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My bedroom is next to the kitchen on one wall, a hallway on one wall, the outdoors on one wall and the PC room on the other. The wall that bothers us the most is the kitchen wall.

We would like to soundproof the kitchen wall and maybe the hallway wall.

Is that possible without it costing a fortune?

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What's on both sides of the kitchen wall? Is it shower/cupboards? – Chris Cudmore Apr 23 '13 at 13:36
It sounds like you want to soundproof your bedroom walls. At any rate, check out QuiteRock and Green Glue. – oscilatingcretin May 24 '13 at 8:12

Not sure what a fortune is and how much you are willing to do yourself.

  • demo drywall on walls - free
  • buy Quiet Batt insulation - $2 a foot or cheaper- pack the wall cavity to the max with insulation. If you want cheaper insulation I think rock wool is your best bet. And I would sandwich it in.
  • Redrywall. OK - Here is the big expense. Quietrock (Lowes) works well. It is $40-50 a sheet so that might set you back $300. You could also double drywall - more work but less material cost.

  • Mud and tape - don't know of any mud and tape that is designed for soundproofing.

  • There is soundproofing paint. It helps but I am not sure how well you would notice a difference when the sounds are coming from so close. This would be another $100.

  • There are soundproofing grids you can buy for your wall - some with ok designs. These are really expensive and really out of the realm of your question.

So if you can do everything yourself you are looking at $200-600. Another $150-200 to have someone do it for you. Also if there are drain pipes in the walls then you will never get the full effect of the soundproofing since the 3 inches of material will probably be reduced to 1 inch or less.

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It is doubtful packaging foam in general would meet fire retardancy requirements. Styrofoam peanuts are highly flammable. Biodegradable peanuts may be a vermin food source, at best. Stick to approved insulation in walls (or on). – HerrBag Apr 23 '13 at 23:26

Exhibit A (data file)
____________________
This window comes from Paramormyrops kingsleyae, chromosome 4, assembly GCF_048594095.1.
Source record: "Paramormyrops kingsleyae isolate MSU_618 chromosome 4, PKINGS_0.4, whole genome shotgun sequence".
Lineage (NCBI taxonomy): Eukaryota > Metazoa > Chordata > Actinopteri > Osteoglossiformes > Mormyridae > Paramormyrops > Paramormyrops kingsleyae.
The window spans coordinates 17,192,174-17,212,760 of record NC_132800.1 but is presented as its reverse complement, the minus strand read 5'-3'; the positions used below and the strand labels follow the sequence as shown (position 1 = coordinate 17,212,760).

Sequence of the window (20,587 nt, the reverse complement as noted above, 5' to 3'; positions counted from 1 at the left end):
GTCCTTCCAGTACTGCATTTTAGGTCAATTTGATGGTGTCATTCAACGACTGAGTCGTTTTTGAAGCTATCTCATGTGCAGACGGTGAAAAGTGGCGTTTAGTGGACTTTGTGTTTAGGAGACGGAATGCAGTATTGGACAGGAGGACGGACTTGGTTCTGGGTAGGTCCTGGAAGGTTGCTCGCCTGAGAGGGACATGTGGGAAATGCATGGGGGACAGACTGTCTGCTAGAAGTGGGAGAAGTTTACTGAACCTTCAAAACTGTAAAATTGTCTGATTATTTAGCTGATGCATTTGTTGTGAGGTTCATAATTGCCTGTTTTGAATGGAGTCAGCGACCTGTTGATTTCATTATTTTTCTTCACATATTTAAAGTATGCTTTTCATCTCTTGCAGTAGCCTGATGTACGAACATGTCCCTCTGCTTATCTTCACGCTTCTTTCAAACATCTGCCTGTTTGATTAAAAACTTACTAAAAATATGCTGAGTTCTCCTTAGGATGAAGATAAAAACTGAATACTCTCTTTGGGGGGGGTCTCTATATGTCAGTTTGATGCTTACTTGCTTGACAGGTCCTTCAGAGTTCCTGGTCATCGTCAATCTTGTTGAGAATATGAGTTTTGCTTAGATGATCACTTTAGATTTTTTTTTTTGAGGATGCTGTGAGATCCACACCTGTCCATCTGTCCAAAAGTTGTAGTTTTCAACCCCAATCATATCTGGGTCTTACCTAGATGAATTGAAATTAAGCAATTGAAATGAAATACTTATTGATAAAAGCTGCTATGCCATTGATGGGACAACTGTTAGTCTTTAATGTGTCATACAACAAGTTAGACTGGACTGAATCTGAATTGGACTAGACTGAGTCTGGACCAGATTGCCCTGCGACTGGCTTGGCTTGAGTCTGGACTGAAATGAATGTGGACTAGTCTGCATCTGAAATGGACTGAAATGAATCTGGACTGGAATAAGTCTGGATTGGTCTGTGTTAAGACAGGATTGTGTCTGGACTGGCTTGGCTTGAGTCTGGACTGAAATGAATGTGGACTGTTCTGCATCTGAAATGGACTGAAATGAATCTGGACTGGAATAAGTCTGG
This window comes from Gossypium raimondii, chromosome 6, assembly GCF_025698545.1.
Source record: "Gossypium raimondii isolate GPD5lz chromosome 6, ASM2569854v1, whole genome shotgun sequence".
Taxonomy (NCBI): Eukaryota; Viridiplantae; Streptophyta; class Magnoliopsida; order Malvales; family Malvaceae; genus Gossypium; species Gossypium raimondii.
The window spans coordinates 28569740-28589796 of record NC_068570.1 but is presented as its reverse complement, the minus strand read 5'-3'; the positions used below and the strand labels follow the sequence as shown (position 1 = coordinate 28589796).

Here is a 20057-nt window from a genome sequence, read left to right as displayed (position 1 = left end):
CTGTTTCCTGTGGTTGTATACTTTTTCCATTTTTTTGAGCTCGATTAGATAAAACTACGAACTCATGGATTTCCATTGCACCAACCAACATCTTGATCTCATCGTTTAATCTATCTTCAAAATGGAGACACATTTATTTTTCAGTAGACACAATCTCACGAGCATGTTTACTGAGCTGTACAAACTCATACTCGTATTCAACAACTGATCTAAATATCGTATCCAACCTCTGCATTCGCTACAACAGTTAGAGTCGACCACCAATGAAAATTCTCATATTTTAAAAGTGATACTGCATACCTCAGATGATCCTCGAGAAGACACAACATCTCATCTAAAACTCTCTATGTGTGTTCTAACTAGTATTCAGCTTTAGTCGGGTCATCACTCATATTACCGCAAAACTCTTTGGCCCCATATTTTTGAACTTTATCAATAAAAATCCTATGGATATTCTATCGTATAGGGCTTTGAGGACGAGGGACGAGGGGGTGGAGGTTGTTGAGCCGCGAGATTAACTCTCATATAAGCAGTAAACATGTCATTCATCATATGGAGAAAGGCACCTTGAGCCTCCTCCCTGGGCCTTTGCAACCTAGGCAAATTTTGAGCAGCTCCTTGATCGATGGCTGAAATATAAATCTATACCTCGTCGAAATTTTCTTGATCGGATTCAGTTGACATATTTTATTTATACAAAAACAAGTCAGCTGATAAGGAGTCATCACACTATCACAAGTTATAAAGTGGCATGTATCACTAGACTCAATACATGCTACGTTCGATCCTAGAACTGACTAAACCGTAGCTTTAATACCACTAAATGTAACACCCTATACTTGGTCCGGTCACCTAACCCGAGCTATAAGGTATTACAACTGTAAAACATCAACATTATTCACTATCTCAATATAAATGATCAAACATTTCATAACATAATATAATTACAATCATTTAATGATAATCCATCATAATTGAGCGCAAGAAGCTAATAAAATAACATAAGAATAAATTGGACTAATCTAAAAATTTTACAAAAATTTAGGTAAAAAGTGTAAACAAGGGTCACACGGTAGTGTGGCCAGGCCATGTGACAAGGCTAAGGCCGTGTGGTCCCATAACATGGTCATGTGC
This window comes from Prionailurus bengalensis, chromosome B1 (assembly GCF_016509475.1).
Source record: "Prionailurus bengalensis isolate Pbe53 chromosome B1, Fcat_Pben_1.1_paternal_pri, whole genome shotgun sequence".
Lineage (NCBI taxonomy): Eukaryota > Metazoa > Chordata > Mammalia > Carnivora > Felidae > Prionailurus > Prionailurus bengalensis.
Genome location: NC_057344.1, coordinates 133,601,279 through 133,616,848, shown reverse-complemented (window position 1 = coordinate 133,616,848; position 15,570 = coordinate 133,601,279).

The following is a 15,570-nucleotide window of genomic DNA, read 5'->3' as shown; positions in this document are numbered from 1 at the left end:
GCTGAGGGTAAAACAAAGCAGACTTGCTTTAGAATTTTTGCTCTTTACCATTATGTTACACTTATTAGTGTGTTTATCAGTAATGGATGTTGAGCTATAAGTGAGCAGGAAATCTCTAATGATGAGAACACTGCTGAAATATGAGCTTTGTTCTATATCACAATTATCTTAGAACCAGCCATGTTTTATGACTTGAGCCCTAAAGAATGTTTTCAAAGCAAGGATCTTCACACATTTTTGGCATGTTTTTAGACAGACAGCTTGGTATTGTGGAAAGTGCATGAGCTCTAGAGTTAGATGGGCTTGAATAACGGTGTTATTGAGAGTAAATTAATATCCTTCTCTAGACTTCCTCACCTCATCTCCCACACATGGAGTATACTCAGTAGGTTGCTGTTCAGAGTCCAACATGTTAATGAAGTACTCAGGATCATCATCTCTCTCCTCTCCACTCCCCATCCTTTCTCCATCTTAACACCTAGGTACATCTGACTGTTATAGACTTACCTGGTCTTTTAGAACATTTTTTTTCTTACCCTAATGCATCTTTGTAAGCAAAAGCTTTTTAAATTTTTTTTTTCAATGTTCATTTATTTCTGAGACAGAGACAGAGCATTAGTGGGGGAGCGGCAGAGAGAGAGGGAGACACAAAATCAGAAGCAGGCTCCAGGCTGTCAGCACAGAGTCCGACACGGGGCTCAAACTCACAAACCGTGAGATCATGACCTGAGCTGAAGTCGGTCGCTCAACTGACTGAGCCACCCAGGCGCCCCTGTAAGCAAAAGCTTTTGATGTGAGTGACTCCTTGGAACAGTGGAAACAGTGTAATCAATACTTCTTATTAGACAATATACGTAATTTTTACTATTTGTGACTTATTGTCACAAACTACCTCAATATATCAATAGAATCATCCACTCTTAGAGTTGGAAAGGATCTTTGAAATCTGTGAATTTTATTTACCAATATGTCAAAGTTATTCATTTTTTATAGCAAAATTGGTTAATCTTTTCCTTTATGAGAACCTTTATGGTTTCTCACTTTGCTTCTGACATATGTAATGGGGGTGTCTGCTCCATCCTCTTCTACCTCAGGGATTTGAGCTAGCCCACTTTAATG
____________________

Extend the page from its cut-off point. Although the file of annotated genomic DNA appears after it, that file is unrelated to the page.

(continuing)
I edited answer based on not knowing the name of the packaging foam. It is the egg carton foam not the peanut balls or the rigid foam. It is fire retardant and is chopped and used for recycled insulation solutions for attics. – DMoore Apr 24 '13 at 4:27
What is "demo drywall on walls"? If you mean demolish or demolition, then how would getting rid of drywall help with sound insulation? – user29020 Sep 23 '14 at 23:23
@user29020: You have to remove the wall's surface before you can pack the wall with insulation. ALSO, if you're serious about this, you want to add a second set of offset studs so there isn't direct coupling from wall to wall through the studs; again, that can't be done without demolishing at least one wall surface... or losing space in the rooms to put up a secondary wall. – keshlam Sep 24 '14 at 1:23
BTW, one sound-studio approach starts with offset studs supporting the two layers of plasterboard with minimal coupling between them to stop the low frequencies, then fills the wall with sand to stop the high frequencies. Probably not something you want to do in a typical house except in walls resting directly on a concrete slab; that's a considerable amount of weight. And it's a pain if you ever need to work on that wall in the future. – keshlam Sep 24 '14 at 2:28

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